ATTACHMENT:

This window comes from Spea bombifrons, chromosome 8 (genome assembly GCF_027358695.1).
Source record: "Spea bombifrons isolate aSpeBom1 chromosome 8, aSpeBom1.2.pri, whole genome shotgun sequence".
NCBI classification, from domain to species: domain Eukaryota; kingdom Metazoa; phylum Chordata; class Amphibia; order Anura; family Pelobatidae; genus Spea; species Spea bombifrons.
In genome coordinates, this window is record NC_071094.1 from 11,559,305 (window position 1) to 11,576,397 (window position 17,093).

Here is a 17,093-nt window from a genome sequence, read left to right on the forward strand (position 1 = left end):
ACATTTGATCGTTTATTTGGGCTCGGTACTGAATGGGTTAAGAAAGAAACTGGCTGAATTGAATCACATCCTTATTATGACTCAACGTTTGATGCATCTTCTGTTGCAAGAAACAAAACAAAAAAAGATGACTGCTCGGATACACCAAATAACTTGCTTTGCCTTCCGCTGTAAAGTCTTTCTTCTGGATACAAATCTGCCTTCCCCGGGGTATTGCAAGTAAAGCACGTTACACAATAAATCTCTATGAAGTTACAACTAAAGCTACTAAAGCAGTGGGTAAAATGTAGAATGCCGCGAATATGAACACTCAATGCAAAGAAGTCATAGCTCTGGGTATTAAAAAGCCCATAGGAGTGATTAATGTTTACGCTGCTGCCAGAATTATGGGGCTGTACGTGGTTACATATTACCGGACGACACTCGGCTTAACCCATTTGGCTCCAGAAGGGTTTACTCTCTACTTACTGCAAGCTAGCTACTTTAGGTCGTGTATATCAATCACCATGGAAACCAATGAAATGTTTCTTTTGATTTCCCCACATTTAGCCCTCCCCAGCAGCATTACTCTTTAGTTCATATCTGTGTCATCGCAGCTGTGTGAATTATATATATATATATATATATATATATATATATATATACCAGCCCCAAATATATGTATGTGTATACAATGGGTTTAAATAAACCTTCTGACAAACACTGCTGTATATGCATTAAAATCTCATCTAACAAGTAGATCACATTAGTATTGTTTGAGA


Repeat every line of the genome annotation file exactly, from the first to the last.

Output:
This window comes from Spea bombifrons, chromosome 8 (genome assembly GCF_027358695.1).
Source record: "Spea bombifrons isolate aSpeBom1 chromosome 8, aSpeBom1.2.pri, whole genome shotgun sequence".
NCBI classification, from domain to species: domain Eukaryota; kingdom Metazoa; phylum Chordata; class Amphibia; order Anura; family Pelobatidae; genus Spea; species Spea bombifrons.
In genome coordinates, this window is record NC_071094.1 from 11,559,305 (window position 1) to 11,576,397 (window position 17,093).

Here is a 17,093-nt window from a genome sequence, read left to right on the forward strand (position 1 = left end):
ACATTTGATCGTTTATTTGGGCTCGGTACTGAATGGGTTAAGAAAGAAACTGGCTGAATTGAATCACATCCTTATTATGACTCAACGTTTGATGCATCTTCTGTTGCAAGAAACAAAACAAAAAAAGATGACTGCTCGGATACACCAAATAACTTGCTTTGCCTTCCGCTGTAAAGTCTTTCTTCTGGATACAAATCTGCCTTCCCCGGGGTATTGCAAGTAAAGCACGTTACACAATAAATCTCTATGAAGTTACAACTAAAGCTACTAAAGCAGTGGGTAAAATGTAGAATGCCGCGAATATGAACACTCAATGCAAAGAAGTCATAGCTCTGGGTATTAAAAAGCCCATAGGAGTGATTAATGTTTACGCTGCTGCCAGAATTATGGGGCTGTACGTGGTTACATATTACCGGACGACACTCGGCTTAACCCATTTGGCTCCAGAAGGGTTTACTCTCTACTTACTGCAAGCTAGCTACTTTAGGTCGTGTATATCAATCACCATGGAAACCAATGAAATGTTTCTTTTGATTTCCCCACATTTAGCCCTCCCCAGCAGCATTACTCTTTAGTTCATATCTGTGTCATCGCAGCTGTGTGAATTATATATATATATATATATATATATATATATATATATACCAGCCCCAAATATATGTATGTGTATACAATGGGTTTAAATAAACCTTCTGACAAACACTGCTGTATATGCATTAAAATCTCATCTAACAAGTAGATCACATTAGTATTGTTTGAGA